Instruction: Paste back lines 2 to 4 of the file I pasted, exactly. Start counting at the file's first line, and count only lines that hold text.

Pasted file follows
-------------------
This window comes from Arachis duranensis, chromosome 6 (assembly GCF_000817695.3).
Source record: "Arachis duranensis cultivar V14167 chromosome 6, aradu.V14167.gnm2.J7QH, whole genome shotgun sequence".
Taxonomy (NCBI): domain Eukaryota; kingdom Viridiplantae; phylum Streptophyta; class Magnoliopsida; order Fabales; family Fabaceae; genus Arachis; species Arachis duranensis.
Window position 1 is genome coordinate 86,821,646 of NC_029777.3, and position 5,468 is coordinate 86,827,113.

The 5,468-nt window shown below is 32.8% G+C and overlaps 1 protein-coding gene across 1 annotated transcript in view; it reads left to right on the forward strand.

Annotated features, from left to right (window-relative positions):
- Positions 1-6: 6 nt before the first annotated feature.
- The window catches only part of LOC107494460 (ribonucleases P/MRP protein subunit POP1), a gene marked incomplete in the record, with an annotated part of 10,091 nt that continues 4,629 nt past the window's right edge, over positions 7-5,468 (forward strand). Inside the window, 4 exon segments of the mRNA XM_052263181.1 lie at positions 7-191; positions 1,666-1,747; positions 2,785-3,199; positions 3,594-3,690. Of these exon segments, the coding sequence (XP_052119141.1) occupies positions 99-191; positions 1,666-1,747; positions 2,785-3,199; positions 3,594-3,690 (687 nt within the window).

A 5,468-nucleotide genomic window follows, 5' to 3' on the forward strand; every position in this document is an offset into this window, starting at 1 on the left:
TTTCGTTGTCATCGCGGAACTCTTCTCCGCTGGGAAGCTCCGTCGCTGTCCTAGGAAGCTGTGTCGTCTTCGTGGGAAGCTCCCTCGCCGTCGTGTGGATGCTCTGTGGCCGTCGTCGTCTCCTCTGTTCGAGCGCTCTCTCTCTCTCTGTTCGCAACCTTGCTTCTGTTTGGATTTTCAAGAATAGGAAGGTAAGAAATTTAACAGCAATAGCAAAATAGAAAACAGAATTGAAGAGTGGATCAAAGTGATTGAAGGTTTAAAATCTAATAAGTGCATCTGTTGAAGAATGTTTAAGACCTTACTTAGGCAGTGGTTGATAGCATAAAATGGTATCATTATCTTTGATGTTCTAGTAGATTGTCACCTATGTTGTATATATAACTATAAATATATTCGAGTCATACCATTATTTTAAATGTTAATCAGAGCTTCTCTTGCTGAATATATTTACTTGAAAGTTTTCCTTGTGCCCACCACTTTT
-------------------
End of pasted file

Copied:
Source record: "Arachis duranensis cultivar V14167 chromosome 6, aradu.V14167.gnm2.J7QH, whole genome shotgun sequence".
Taxonomy (NCBI): domain Eukaryota; kingdom Viridiplantae; phylum Streptophyta; class Magnoliopsida; order Fabales; family Fabaceae; genus Arachis; species Arachis duranensis.
Window position 1 is genome coordinate 86,821,646 of NC_029777.3, and position 5,468 is coordinate 86,827,113.